Introduction: Gum, or periodontal disease (PD) is a risk factor for cardiovascular disease. We assessed the graded association of PD levels with incident ischemic stroke as well as the etiological stroke subtypes in the Atherosclerosis Risk in Communities (ARIC) study.
Methods: PD was assessed by full-mouth periodontal measurements from 6 sites per tooth, in subjects without prior stroke and categorized into periodontal profile class (PPC). A Latent Class Analysis was used to identify 7 distinct PPCs using the entire cohort that included tooth level periodontal measurements and tooth loss. Stroke diagnoses were based on computer derived diagnosis medical record review and imaging confirmation. Classification required evidence of sudden onset of neurological deficit(s) lasting ≥24 hours. Strokes were classified according to etiology as thrombotic, lacunar, and cardioembolic subtypes.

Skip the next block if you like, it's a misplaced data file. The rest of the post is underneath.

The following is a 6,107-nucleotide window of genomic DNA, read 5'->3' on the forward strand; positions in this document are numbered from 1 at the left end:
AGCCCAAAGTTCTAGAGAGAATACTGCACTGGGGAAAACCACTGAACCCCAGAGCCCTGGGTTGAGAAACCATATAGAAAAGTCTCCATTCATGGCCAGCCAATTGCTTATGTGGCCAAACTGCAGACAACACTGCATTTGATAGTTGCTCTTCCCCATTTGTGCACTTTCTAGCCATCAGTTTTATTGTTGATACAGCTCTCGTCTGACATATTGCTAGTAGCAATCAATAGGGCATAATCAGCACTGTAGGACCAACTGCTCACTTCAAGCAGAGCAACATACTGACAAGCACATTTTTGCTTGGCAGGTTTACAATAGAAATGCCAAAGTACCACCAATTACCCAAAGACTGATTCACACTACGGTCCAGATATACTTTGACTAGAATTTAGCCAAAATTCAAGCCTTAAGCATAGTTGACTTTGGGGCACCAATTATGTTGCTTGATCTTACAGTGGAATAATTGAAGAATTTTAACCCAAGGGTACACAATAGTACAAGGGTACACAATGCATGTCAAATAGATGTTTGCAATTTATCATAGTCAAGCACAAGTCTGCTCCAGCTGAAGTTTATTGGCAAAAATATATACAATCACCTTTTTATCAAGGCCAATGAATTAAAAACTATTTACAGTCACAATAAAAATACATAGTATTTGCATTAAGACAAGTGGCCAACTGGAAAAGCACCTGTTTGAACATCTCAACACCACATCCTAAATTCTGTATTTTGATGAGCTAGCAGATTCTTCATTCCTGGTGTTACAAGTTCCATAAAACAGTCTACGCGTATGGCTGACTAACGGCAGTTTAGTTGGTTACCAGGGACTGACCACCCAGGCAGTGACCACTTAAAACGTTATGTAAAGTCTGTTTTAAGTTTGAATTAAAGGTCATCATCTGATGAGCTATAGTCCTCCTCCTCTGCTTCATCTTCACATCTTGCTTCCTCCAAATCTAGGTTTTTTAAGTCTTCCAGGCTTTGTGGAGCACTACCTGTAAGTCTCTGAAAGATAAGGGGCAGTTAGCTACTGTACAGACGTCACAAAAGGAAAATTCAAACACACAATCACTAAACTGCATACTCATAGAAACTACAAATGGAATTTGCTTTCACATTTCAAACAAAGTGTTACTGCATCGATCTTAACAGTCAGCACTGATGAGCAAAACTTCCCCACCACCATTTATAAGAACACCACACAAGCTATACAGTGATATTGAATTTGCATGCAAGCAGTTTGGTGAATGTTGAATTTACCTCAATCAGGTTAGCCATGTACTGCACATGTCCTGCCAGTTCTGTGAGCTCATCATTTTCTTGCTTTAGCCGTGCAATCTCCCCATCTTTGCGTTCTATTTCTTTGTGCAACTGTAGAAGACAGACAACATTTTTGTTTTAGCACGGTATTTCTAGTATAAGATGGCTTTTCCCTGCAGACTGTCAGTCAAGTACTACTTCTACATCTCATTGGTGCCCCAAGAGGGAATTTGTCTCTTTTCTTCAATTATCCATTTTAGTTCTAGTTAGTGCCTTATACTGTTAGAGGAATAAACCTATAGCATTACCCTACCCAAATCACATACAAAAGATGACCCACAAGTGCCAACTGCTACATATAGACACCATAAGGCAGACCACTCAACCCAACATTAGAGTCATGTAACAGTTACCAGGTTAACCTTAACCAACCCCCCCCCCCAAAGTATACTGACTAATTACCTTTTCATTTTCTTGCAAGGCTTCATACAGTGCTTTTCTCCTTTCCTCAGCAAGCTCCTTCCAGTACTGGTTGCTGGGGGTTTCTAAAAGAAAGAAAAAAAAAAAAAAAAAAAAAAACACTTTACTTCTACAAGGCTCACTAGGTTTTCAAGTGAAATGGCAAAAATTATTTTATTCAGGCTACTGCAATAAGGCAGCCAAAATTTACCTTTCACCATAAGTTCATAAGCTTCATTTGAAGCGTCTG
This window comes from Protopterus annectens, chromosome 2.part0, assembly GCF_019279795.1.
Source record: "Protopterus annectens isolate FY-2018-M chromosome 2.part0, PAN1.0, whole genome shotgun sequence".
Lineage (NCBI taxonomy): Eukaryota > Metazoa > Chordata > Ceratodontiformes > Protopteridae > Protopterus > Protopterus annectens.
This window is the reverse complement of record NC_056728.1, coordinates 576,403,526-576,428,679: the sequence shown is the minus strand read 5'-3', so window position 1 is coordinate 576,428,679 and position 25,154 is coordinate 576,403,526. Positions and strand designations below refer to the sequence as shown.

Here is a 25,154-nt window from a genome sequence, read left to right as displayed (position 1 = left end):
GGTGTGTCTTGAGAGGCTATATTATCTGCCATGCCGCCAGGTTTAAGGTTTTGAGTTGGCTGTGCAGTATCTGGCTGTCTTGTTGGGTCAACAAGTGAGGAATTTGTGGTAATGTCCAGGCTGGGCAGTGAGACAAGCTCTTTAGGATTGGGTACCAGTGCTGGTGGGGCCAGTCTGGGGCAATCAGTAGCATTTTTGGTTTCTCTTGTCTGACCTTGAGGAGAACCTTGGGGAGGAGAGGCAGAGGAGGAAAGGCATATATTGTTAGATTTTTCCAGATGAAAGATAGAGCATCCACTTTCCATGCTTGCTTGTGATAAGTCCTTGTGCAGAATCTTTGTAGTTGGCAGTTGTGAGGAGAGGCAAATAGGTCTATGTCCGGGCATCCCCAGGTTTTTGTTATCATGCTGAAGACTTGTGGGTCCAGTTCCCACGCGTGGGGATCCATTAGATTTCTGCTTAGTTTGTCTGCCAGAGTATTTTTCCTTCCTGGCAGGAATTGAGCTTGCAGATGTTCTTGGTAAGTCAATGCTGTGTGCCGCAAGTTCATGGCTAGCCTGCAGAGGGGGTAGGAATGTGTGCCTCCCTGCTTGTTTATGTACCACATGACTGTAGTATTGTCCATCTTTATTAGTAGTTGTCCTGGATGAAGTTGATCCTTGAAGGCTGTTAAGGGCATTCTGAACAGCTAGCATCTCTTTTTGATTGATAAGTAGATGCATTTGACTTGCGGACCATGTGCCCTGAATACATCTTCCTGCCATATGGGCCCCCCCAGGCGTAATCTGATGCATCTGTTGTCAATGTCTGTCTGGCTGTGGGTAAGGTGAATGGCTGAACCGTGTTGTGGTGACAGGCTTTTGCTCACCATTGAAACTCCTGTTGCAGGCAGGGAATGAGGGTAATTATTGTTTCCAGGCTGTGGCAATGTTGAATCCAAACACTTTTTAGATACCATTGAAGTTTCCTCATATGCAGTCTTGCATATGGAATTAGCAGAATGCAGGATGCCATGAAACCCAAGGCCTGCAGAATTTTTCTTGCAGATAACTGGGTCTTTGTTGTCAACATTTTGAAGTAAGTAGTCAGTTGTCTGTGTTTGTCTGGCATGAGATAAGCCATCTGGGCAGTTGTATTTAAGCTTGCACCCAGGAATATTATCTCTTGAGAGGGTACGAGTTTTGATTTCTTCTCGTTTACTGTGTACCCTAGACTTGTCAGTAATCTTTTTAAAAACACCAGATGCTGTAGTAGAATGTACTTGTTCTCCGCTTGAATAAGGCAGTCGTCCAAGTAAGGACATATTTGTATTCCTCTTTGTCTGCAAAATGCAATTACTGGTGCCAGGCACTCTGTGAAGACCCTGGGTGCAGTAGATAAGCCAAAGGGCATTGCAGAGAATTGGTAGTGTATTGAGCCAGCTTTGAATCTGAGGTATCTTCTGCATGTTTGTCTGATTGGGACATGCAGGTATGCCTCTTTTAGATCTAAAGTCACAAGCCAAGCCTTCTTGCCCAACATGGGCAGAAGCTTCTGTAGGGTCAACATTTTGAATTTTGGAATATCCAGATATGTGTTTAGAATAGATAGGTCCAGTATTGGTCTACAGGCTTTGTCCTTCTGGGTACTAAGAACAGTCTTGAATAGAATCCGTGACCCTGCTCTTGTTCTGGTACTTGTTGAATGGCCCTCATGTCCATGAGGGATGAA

Results: At the fourth ARIC visit (1996-1998), a cohort of 6711 subjects (mean age±SD=62.3±5.6, 55% female, 81% white and 19% African-American) were assessed for PD. A total of 299 incident ischemic strokes (47% thrombotic, 26% cardioembolic and 20% lacunar) occurred over a 15-year period. The seven levels of PPC showed a graded association with incident ischemic stroke as noted in the figure. Participants with mild PD (adjusted HR 1.9 95% CI 1.2-3.0), moderate PD group (adjusted HR 2.1 95% CI 1.2-3.5) and severe PD (adjusted HR 2.2 95% CI 1.3-3.8) had an increased risk of incident ischemic stroke, compared with participants without PD after adjustment for confounders (age, race, gender, BMI, hypertension, diabetes, LDL cholesterol, smoking and education). There were class specific associations noted between PD with cardioembolic and thrombotic stroke subtypes.
Conclusions: A graded association was noted between incident ischemic stroke and increasing levels of PPC. Further, we report class specific associations between PD with cardioembolic and thrombotic stroke subtypes.